Following a seminar with participants from schools, health services, No Isolation and parents, as well as, children and adolescents suffering from long-term illness, new light has been shed on the issue of ‘Invisible children’ in the UK. The findings were presented in the report 'Invisible children - Serious illness, prolonged school absence and long-term impact.'
We need clear national guidelines
The Invisible children report highlights the concerning experiences of children and adolescents who due to long-term illness cannot attend school. This cohort, a statistical group, of children has been dubbed the ‘Invisible children’ due to their lack of representation in national data sets.
An unknown number of seriously ill children are slipping through attendance statistics. The methods of record-keeping are inconsistent throughout the UK, and there is no central database keeping record of the actual size of the group. A distressing consequence of this is that the effects of long-term illness are widely unknown, making the problem appear smaller than it actually is.
During the seminar discussion the Department for Education explained that of the 783,400 children recorded as ‘persistently absent’ in 2017/18 (with an overall absence rate of more than 10%), almost 42% missed school due to illness. But as there is no standardised way to define illness, the data is incomplete and unreliable, both locally and nationally.
Local authorities do, however, have data on the number of children and adolescents who receive home education, but are completely in the dark as to the ‘reasons why’ they are homeschooled. When a child is off-rolled the school is required to inform their local authorities, but they do not have to provide a specific reason explaining why. Not knowing the cause of the issue, both individually nor as a group, makes it difficult for cash-strapped city councils to provide appropriate support.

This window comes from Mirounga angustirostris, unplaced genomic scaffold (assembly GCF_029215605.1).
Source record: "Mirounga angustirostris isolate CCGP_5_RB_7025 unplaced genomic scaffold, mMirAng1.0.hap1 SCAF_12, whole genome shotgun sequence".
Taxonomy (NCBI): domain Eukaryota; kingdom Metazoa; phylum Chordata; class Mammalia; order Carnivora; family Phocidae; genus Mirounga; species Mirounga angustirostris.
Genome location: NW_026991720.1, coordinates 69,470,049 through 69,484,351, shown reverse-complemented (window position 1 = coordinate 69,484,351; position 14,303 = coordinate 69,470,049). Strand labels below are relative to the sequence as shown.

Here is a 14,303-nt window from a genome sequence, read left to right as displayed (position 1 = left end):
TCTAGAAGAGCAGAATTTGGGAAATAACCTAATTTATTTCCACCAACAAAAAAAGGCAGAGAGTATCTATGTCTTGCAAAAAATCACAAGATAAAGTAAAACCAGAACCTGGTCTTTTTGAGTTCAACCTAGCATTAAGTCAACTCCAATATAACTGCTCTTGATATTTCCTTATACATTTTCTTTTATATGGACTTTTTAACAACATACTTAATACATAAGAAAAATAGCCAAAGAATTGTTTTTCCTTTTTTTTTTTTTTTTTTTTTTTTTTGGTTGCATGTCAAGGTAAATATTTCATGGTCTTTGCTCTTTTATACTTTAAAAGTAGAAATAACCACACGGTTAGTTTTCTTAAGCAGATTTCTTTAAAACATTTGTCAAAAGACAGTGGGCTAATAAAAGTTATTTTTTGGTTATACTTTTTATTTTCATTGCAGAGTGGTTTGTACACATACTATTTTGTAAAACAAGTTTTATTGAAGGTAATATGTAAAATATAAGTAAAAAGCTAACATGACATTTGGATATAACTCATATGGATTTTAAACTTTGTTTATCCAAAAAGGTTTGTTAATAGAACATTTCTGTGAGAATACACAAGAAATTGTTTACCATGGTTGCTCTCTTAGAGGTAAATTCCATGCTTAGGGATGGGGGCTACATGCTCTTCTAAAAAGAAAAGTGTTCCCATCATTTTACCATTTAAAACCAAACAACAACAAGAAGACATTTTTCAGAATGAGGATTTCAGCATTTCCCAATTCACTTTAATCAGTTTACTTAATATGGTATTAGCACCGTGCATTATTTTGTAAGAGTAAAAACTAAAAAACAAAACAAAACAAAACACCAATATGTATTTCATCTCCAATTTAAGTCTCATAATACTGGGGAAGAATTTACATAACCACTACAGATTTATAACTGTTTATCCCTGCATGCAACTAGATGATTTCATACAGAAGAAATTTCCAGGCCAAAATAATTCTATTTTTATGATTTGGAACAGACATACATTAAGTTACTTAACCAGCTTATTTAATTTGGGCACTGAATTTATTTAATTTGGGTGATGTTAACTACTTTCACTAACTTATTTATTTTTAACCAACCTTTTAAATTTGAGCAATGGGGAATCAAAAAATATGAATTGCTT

The negative effects of school absence
Experiences and data clearly show that when a child misses out on education, even for a short period, the consequences have the potential to hurt their long-term progress, as a whole. Missing out on specific subject information required to pass exams, consequently opportunities in a society and job market, where grades are the benchmark to differentiate applicants.
In addition confidence can easily be damaged as friendship groups advance without them, making reintegration to the classroom and the playground a daunting, and sometimes impossible, task. Once you ‘fall off’, you risk lagging behind, and the consequences of this can last well into adulthood, as university and employment opportunities suffer from the effects of early school absence. Not only does it affect the individual’s economic circumstances, but no one knows the full societal cost and impact of these Invisible children falling out.
- Mother of a child with cancer.
3.5 years of isolation due to illness has had a significant impact on my son’s mental health as well as his education. He is no longer the socially confident boy he once was and now struggles to interact with children his own age. Isolation is used as a punishment in various establishments, more should be done to ensure that children isolated due to physical or mental illness do not feel punished, rejected and socially excluded.
Short term solutions
Attendees at the seminar remarked that they had witnessed excellent provision, from dedicated school staff, to inspirational hospital schools, as well as more progressive approaches such as using the AV1 robot enabling children to attend school remotely. However, there was also a wide belief that not all children have the option to receive this kind of provision. There are pockets of excellent practice driven on an individual and local level, but there needs to be systemic change at a policy level, to ensure everyone is supported.
Solving the issue
Educational provision for children out of school due to illness appears to be somewhat of a postcode lottery, with some families having to fight for 3 hours of home tuition a week, whilst others are offered 15 hours by default. This is thought to be, in part, due to the open statutory guidance which allows for flexible interpretation of government guidelines, as well as financial limitations schools and city councils face.
Looking forward, the first step to improving the lives and outcomes of this group of children, is to create a more accurate view and analysis. This can be done by joining up existing data sets, asking more and better questions through the Millennium Cohort Study (UCL Centre for Longitudinal Studies) and building a model to predict future numbers of children falling out, enabling greater levels of proactivity. This could in turn, cause the issue to rise up the political agenda and drive much needed changes to statutory guidance. Most importantly, it would lead to more support for Invisible children across the UK.
Download the full report below.